Mike is doing a little better today. He was awake when I arrived this morning and ate just about all of his breakfast. (Despite forgoing breakfast yesterday, he did eat his lunch and dinner.) I just finished feeding him lunch, and that only took about 25 minutes—not too bad considering he had a meat, two veggies, fruit, pudding, and yogurt. I can give him about four or five bites of food between liquids, so it’s not nearly as torturous to feed him as it was for a while. He hasn't said much, but I'm getting used to that these days.

The lung x-ray showed a little something on his lower left lung. It’s probably pneumonia, but it can be treated with antibiotics and the breathing treatments he’s getting every four hours. There doesn’t seem to be much worry about that. He hasn’t been coughing much today, and the respiratory therapist said she thought his lungs sounded a little better. He’s still on the oxygen. I suspect he’ll be on that until his lungs are all clear. I think the doctor had the CT scan done yesterday to make sure Mike’s brain didn’t start hemorrhaging; the report shows that it has not, so that’s positive. Hemorrhaging would not be a good thing because Mike would not be able to take the Avastin if that occurs. I asked the doctor how long after radiation Mike would be able to begin taking the Avastin, and he said probably a week or two. The CT report mentioned having a follow up (i.e. MRI) because “Mass effect on the ventricular system appears just slightly more prominent than on the comparison of March 6, 2008, particularly the third ventricle which on today’s exam is measured at approximately 8.5mm vs 6.5mm on the prior exam.” Whatever that means. (Listen, don’t set your expectations for me too high and expect me to understand every little report. I don’t have my advanced medical degree. Yet.) The doctor said he isn’t very concerned about that, and since Mike was up and eating fine today, he’s not going to have the MRI done. He seems to get more concerned when Mike isn’t acting normal (by normal I mean recent activity normal)—he wasn’t so “normal” yesterday and the night before that, so that’s why he had the scan done.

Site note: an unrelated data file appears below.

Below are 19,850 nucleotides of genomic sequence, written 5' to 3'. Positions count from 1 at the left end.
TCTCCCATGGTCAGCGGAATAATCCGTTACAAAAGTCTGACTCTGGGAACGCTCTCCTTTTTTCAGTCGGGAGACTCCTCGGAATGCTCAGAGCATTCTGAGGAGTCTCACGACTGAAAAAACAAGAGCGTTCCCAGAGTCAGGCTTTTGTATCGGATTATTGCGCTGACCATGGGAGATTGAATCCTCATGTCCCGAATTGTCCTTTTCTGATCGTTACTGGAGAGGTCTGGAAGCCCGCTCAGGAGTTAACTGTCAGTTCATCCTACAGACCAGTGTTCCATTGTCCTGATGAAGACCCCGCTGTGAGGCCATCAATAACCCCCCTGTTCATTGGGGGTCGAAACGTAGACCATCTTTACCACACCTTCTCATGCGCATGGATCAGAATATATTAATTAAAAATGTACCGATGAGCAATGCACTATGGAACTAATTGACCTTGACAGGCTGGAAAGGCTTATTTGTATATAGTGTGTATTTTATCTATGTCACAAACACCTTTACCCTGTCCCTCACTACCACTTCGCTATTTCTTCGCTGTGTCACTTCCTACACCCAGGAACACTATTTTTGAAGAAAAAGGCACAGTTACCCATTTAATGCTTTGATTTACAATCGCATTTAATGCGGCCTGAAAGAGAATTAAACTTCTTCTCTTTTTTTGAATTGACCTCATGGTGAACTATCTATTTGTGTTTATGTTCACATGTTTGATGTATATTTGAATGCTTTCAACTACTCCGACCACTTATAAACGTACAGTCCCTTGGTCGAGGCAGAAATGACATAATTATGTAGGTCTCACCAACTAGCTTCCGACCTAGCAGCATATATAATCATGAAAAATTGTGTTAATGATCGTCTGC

Mike still isn’t getting the chemotherapy because his blood counts are so low. He will be given some more platelets this afternoon. This is Day 10 with no Temodar. (As a side note, I was looking over my stuff from Duke today and realized Temodar is the chemotherapy that is used in their trial along with the Avastin. I’m not sure if Mike will continue with the Temodar once he starts the Avastin here.) Mike has been making those noises again today. He started with it this morning and didn’t stop until lunch. I got a little bit of a hiatus, but he has started moaning again. I swear you’d think there is a goat in the room. When he’s doing that, I keep the door shut so other patients don’t freak out and think there are wild animals running around the 8th floor.